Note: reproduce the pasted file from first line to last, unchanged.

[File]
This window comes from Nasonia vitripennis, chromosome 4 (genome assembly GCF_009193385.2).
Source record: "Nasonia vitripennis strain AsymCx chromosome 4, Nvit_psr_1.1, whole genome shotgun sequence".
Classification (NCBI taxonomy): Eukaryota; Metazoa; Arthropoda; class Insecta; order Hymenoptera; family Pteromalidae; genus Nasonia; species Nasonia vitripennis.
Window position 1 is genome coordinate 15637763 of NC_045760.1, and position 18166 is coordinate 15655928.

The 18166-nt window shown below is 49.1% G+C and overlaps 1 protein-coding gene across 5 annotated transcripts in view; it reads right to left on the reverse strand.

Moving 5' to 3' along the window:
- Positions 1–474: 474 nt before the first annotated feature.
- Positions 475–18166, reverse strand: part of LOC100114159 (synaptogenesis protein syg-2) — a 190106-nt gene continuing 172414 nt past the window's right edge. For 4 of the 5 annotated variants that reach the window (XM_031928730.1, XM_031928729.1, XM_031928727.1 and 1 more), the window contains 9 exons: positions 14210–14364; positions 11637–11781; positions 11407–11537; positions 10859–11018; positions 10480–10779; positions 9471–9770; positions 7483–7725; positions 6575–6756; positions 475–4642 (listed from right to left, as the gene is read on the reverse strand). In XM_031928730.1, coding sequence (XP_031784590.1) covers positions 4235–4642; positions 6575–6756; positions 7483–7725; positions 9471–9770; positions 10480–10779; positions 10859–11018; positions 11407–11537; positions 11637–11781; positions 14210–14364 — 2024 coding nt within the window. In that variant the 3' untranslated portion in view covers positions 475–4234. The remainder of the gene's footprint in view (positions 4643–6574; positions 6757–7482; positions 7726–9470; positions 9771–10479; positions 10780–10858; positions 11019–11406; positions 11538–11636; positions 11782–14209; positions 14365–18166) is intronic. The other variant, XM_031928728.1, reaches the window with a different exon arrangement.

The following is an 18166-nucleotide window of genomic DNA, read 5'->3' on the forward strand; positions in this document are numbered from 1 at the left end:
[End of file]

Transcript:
This window comes from Nasonia vitripennis, chromosome 4 (genome assembly GCF_009193385.2).
Source record: "Nasonia vitripennis strain AsymCx chromosome 4, Nvit_psr_1.1, whole genome shotgun sequence".
Classification (NCBI taxonomy): Eukaryota; Metazoa; Arthropoda; class Insecta; order Hymenoptera; family Pteromalidae; genus Nasonia; species Nasonia vitripennis.
Window position 1 is genome coordinate 15637763 of NC_045760.1, and position 18166 is coordinate 15655928.

The 18166-nt window shown below is 49.1% G+C and overlaps 1 protein-coding gene across 5 annotated transcripts in view; it reads right to left on the reverse strand.

Moving 5' to 3' along the window:
- Positions 1–474: 474 nt before the first annotated feature.
- Positions 475–18166, reverse strand: part of LOC100114159 (synaptogenesis protein syg-2) — a 190106-nt gene continuing 172414 nt past the window's right edge. For 4 of the 5 annotated variants that reach the window (XM_031928730.1, XM_031928729.1, XM_031928727.1 and 1 more), the window contains 9 exons: positions 14210–14364; positions 11637–11781; positions 11407–11537; positions 10859–11018; positions 10480–10779; positions 9471–9770; positions 7483–7725; positions 6575–6756; positions 475–4642 (listed from right to left, as the gene is read on the reverse strand). In XM_031928730.1, coding sequence (XP_031784590.1) covers positions 4235–4642; positions 6575–6756; positions 7483–7725; positions 9471–9770; positions 10480–10779; positions 10859–11018; positions 11407–11537; positions 11637–11781; positions 14210–14364 — 2024 coding nt within the window. In that variant the 3' untranslated portion in view covers positions 475–4234. The remainder of the gene's footprint in view (positions 4643–6574; positions 6757–7482; positions 7726–9470; positions 9771–10479; positions 10780–10858; positions 11019–11406; positions 11538–11636; positions 11782–14209; positions 14365–18166) is intronic. The other variant, XM_031928728.1, reaches the window with a different exon arrangement.

The following is an 18166-nucleotide window of genomic DNA, read 5'->3' on the forward strand; positions in this document are numbered from 1 at the left end: